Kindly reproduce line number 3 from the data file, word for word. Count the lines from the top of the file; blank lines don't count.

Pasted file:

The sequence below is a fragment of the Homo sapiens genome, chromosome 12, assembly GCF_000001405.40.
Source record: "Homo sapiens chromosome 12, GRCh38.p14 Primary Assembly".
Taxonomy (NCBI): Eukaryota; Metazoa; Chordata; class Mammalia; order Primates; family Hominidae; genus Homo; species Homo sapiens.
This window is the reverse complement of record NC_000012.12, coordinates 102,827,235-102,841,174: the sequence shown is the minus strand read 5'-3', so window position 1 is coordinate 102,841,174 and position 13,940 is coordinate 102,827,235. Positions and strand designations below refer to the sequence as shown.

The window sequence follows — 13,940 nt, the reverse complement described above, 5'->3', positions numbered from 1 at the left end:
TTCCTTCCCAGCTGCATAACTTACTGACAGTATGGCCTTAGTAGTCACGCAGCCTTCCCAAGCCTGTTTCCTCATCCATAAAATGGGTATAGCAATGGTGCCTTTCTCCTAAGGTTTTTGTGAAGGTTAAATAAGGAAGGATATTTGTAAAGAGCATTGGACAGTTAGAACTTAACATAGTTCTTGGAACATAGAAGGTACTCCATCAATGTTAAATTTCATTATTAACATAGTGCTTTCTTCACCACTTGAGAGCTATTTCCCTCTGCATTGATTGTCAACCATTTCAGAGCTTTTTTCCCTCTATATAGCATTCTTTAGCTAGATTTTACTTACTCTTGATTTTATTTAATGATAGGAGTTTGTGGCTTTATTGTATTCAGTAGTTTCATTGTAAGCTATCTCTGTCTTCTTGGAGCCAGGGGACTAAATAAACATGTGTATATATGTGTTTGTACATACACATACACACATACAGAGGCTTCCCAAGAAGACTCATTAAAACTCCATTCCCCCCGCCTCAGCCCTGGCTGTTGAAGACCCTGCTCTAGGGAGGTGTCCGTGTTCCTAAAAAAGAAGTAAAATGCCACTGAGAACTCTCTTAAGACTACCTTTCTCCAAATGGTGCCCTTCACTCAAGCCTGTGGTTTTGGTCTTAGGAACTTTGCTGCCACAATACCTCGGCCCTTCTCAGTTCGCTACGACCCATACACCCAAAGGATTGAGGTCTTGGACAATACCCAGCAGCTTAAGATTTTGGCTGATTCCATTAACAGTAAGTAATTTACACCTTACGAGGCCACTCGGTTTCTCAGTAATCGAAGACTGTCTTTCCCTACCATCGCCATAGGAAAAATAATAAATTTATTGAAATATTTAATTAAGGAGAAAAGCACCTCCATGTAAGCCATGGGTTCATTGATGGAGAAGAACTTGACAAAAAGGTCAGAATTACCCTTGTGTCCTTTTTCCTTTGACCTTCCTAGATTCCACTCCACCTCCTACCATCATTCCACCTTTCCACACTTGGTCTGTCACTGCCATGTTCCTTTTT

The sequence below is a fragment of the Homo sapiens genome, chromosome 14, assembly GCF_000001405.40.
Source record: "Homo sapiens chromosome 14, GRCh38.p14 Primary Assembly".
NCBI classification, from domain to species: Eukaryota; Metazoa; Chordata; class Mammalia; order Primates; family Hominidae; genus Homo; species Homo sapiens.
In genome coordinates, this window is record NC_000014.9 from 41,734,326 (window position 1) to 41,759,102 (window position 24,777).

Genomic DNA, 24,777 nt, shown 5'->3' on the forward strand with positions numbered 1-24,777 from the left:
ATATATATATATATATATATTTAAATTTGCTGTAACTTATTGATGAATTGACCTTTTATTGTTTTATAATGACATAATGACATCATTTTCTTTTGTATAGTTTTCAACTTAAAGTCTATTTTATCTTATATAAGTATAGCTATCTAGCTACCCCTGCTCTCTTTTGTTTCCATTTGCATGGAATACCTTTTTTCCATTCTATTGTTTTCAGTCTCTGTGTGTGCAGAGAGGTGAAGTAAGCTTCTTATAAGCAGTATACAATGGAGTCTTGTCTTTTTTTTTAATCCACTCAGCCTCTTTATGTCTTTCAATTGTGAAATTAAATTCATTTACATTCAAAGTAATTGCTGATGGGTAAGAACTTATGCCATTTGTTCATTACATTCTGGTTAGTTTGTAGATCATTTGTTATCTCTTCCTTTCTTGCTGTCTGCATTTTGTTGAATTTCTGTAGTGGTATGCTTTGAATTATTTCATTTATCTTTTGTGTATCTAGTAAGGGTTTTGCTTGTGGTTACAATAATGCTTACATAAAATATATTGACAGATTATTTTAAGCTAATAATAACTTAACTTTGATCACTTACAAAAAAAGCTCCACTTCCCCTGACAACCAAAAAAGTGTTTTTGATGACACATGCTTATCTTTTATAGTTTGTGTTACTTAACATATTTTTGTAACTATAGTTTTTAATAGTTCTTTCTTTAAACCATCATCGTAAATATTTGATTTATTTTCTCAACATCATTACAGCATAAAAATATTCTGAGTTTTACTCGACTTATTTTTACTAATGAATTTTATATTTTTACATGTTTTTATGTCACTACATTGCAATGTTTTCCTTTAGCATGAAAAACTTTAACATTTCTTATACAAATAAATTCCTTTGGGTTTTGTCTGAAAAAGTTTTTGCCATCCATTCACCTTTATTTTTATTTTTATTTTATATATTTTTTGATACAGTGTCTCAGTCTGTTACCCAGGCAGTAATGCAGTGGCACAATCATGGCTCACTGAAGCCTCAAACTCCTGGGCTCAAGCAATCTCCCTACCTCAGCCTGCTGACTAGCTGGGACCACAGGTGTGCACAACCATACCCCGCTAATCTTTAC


Taxonomy (NCBI): Eukaryota; Metazoa; Chordata; class Mammalia; order Primates; family Hominidae; genus Homo; species Homo sapiens.